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38 The Sabin Vaccine Using Theiler’s technique of viral attenuation in non-human cells, and Enders’ technique of cell culture, Sabin attenuated types 1, 2, and 3 polio viruses in monkey kidneys and monkey testicular cells Polio was eliminated from the Western Hemisphere by 1979

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40 The Mumps Vaccine (1967)

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42 The Mumps Vaccine Maurice Hilleman isolated mumps from his daughter, Jeryl Lynn Jeryl Lynn strain attenuated by serial passage in chick eggs and chick embryo fibroblast cells

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44 Human Fetal Cells

45 SV40

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47 Vaccines made in human embryo cells Hepatitis A Varicella Rubella Rabies

48 Blood

49 The Hepatitis B Vaccine

50 The First Hepatitis B Vaccine Maurice Hilleman took plasma from people infected with hepatitis B virus (contains whole live virus and HBsAg) and treated preparation with pepsin, urea, and formaldehyde First and last vaccine made using human blood

51 Recombinant DNA

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53 The Second Hepatitis B Vaccine Hilleman’s hepatitis B vaccine was the first to use recombinant DNA technology and the first to prevent a cause of cancer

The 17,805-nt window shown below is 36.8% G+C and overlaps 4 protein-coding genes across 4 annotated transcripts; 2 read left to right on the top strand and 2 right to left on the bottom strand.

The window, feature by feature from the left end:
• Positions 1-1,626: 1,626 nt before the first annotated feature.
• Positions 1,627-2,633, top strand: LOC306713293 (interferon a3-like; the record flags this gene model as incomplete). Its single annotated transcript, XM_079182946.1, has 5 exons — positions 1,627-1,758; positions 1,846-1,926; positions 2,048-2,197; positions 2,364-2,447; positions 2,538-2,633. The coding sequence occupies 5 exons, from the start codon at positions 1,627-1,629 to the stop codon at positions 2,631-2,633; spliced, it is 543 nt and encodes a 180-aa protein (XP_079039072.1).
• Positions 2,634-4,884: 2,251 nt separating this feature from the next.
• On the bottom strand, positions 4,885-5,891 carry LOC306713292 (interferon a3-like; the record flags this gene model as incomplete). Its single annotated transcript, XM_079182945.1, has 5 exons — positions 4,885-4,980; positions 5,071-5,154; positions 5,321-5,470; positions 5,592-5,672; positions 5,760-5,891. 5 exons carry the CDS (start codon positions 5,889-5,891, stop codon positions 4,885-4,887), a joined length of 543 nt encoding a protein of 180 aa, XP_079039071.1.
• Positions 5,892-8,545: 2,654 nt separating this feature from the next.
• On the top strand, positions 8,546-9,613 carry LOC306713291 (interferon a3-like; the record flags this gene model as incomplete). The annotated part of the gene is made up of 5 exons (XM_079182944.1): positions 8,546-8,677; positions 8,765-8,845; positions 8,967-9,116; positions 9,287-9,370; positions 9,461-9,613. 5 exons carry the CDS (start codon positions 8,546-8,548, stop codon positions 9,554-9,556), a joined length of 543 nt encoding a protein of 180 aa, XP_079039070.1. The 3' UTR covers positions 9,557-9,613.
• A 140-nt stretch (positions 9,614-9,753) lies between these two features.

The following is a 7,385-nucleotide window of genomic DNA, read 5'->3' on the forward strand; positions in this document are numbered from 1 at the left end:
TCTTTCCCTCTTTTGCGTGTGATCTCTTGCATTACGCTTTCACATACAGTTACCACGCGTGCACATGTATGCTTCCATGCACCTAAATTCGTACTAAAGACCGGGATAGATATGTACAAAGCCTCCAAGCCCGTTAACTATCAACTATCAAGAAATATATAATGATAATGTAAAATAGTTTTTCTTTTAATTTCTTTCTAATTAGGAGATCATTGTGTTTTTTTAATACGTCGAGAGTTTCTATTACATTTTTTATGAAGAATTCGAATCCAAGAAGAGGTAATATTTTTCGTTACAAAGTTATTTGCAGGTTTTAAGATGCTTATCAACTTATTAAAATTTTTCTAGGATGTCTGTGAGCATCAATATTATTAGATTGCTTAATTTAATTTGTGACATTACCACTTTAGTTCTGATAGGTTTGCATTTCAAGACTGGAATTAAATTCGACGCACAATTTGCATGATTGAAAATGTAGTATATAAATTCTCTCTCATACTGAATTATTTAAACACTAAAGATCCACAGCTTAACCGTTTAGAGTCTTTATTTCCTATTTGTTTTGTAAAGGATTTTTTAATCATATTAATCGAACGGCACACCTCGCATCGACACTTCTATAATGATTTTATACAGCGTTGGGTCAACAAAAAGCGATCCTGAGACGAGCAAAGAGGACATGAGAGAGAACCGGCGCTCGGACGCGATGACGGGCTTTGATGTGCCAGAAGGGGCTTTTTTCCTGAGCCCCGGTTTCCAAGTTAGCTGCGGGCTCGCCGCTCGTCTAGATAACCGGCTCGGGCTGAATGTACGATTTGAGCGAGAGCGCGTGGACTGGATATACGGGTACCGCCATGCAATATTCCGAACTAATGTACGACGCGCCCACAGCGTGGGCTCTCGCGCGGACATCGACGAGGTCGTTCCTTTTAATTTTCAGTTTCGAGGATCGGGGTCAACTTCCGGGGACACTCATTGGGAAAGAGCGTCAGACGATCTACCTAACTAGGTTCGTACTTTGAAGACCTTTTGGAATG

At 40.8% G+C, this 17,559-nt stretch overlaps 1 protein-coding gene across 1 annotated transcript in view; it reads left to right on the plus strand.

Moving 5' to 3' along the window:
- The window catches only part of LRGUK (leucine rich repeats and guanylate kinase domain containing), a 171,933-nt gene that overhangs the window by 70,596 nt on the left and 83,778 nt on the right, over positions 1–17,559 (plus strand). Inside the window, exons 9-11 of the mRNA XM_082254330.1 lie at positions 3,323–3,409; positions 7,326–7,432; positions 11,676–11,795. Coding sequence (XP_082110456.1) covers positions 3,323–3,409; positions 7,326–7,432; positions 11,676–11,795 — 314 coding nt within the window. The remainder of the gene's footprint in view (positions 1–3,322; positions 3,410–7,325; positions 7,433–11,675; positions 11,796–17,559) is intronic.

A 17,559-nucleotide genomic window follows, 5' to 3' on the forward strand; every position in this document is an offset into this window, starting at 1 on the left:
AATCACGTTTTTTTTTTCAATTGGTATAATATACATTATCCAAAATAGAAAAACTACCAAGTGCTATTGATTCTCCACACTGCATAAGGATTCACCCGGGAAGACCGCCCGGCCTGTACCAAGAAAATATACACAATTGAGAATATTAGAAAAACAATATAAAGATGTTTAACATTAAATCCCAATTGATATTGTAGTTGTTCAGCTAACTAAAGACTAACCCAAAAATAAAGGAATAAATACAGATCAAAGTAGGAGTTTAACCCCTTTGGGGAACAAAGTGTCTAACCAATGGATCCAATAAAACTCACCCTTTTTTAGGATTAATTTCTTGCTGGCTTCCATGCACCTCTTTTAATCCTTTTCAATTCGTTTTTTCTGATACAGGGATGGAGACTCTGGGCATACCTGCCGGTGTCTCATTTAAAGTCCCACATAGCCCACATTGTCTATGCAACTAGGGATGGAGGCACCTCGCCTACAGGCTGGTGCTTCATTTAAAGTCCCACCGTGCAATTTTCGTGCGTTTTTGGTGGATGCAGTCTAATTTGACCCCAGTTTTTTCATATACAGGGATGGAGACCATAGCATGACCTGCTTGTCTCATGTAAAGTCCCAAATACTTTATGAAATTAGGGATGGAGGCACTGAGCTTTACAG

54 HPV L1 VLP Vaccine Synthesis Yeast Cell L1 gene on HPV DNA L1 gene inserted into genome of yeast cell Yeast cell DNA mRNA tRNA rRNA Transcription Translation Capsid proteins Empty viral capsids Elicits immune response in host

55 The Birth of Fear

56 The Pertussis Vaccine (1982)

57 DPT: Vaccine Roulette Anti-vaccine movement in America born on April 19, 1982 Lea Thompson and “DPT: Vaccine Roulette” Showed series of children with permanent brain damage following DTP vaccine

58 The pertussis vaccine Media coverage claiming that the whole- cell pertussis vaccine caused brain damage Flood of lawsuits successfully claiming that pertussis vaccine caused SIDS, Reye’s Syndrome, coma, mental retardation, epilepsy, and transverse myelitis

59 Pertussis science matures, but too late Epidemiological studies during next 10 years showed no increased risk for epilepsy, retardation following pertussis vaccine

60 Impact of lawsuits Price of DTP vaccine rose from $0.19 in 1980 to $12.00 in 1986 Number of OPV vaccine makers declined from 3 to 1, of measles vaccine from 6 to 1, and of pertussis vaccine from 8 to 1. Birth of NCVIA and the VICP

61 NVIC Continues to weigh in on vaccine safety Notion that vaccines have merely replaced infectious diseases with chronic diseases NVIC is media savvy, politically connected, and lawyer-backed

62 Introduction of new vaccines Hib: diabetes Pneumococcus:seizures HBV (adolescents) MS HBV (newborns)SIDS HPV blood clots, strokes, CFS

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65 Novel H1N1 Vaccine, 2009 Contains harmful preservative: thimerosal Contains harmful adjuvant: squalene Not adequately tested CNN: Which Is Worse: Vaccine or Virus?

66 Other Fears Anthrax vaccine Eric Delwart and deep sequencing – Porcine circoviruses

67 Consequences of Fear

68 Current outbreaks Pertussis, Delaware 2006 Measles epidemic, 2008 Hib deaths, 2009

69 The Voice of Society Hospitals mandating influenza vaccine Doctors choosing not to see unvaccinated patients in their practice Parents concerned about sending children to day-care centers, classrooms (Tatel, Yarkin, Flint)